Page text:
Download A Mercy Study Guide

Subscribe Now

Literary Qualities

Toni Morrison’s A Mercy takes place in the late seventeenth century in the New World. The characters include slave owners, the D’Ortegas and the Vaarks; two female slaves, Florens, who is black, and Lina, who is Native American; two indentured servants, Willard and Scully; a “mongrelized” female foundling, Sorrow; and an unnamed free African blacksmith. The story is told primarily through the first-person narrative of Florens; some interspersed sections are narrated by an unknown third person who provides the thoughts and feelings of other characters in the novel.

Several aspects of the narrative make it challenging to sort out setting, events, and characters, but those challenges also contribute to A Mercy's rich literary and historical qualities. For example, only one date—1690—is provided as the “present time” of the story. The settings too are spare: first there is “Mary’s Land,” and then there is somewhere in a "northern colony." These settings and other plot elements offer the reader a glimpse into the beginnings of religious intolerance in the New World, the “popishness” of Maryland, and the threat of witchcraft. The settings also allow the reader to see the beauty and promise of the New World, before it is tamed and ruined, from the characters’ differing perspectives. Florens, for example, seeks comfort in the land as she travels, finding it safer to sleep in a tree or in the hollow of a log than to stay with other people. For Jacob Vaark, there is beauty in the land, but there is also money to be made and a fancy house to be built. Lina has a Native American perspective, and she laments the trees cut down, “without their permission," for Vaark’s new house. Rebekka Vaark, arriving from England, sees beauty in “skies taller than a cathedral." D’Ortega and his wife see a land to be raped. Sorrow, having been born and raised on a ship, is ill at ease; her feet fight the "distressing gravity of land." Willard and Scully see the land as a means to end their servitude.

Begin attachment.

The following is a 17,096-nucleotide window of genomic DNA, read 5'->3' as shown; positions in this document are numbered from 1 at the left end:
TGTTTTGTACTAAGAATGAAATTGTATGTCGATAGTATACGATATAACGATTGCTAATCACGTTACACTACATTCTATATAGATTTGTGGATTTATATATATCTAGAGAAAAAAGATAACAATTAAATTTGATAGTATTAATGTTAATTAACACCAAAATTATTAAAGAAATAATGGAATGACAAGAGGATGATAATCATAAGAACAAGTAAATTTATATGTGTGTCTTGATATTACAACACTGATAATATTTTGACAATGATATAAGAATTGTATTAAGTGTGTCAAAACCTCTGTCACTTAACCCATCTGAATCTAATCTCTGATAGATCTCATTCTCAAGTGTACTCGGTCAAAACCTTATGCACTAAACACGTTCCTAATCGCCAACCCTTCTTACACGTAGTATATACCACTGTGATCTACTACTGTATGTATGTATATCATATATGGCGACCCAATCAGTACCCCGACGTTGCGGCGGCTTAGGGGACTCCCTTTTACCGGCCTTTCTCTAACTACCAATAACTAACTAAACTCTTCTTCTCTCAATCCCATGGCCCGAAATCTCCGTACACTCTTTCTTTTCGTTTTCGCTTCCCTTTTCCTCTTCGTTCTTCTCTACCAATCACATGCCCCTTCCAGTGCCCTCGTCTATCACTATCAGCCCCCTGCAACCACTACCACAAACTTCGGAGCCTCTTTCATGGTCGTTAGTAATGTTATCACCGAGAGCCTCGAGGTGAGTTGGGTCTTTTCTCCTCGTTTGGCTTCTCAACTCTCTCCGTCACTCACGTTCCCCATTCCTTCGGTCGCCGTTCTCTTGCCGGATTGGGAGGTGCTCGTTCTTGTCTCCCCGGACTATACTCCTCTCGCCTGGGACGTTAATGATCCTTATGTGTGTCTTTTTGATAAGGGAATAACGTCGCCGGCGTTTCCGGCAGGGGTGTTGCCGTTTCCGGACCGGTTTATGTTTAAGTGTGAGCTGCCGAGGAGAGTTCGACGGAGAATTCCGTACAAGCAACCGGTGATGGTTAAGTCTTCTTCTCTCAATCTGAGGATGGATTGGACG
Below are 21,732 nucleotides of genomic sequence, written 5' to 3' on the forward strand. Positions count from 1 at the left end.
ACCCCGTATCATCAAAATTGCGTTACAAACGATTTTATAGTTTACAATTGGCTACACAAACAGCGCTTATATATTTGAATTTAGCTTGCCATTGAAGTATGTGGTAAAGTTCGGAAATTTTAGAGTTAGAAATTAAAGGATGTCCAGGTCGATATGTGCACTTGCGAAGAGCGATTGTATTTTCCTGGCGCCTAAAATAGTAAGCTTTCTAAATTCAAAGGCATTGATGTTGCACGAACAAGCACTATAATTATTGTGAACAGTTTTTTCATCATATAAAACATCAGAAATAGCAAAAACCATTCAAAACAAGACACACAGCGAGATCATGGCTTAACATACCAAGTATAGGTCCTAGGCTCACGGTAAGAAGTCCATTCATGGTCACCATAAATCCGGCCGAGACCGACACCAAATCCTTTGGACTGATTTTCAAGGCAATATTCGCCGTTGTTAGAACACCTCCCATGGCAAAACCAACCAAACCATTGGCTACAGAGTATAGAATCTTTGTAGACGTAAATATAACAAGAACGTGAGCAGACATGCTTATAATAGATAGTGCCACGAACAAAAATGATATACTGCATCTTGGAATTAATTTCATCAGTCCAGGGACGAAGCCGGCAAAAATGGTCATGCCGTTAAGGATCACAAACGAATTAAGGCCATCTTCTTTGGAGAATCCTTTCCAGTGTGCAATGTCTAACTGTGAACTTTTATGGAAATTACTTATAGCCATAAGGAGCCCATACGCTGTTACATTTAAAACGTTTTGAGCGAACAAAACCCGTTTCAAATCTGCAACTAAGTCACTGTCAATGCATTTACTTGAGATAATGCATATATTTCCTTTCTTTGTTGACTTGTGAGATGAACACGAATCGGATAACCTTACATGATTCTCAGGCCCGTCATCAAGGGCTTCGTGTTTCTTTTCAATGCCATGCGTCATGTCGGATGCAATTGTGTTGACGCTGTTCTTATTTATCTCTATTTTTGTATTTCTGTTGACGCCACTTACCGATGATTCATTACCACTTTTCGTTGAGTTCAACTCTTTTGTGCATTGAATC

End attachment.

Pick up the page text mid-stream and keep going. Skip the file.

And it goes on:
Because there are alternating sections of voices and because the book opens in medias res, the reader must move back and forth between characters, trying to understand their pasts, their present challenges, and the relationships among them. Each section provides some pieces of knowledge until finally the reader is able to see how the multiple voices coalesce into a story. Florens provides continuity and discontinuity throughout the narrative—continuity because she is the most constant “voice,” but discontinuity because of the workings of her mind and because of her language. Florens’ language, a pastiche of her early upbringing in a Portuguese household and a literacy that is primitive, is oblique. Her audience is unknown to the reader as the story opens, and what she is thinking and saying are not immediately clear. She often refers to characters that have not yet been introduced, and there is rarely a clear sequence of events, only a stream-of-consciousness monologue to an unknown lover. But as past and present become clearer and other characters emerge, the reader can see the New World through Florens’ eyes and words, and appreciate its beauty and agony.

A Mercy

(Literary Masterpieces, Volume 2)

Throughout Toni Morrison’s nine novels, certain key themes consistently appear, marking each book regardless of differences of setting, plot, character, and historical period. No issue is more significant to Morrison than the relationship between mother and daughter. Her most famous rendering of this remains Beloved (1987), in which a mother chooses to cut her daughter’s throat rather than allow her to be returned to a life of slavery. Morrison’s novel A Mercy has as its defining moment a similar horrible choice for a mother to make about her daughter’s life. The novel asks “What is the cost and what is the measure of a mother’s love?” A Mercy revisits many of the major concerns and motifs of Morrison’s work and also many defining scenes. Morrison...

(The entire section is 2,415 words.)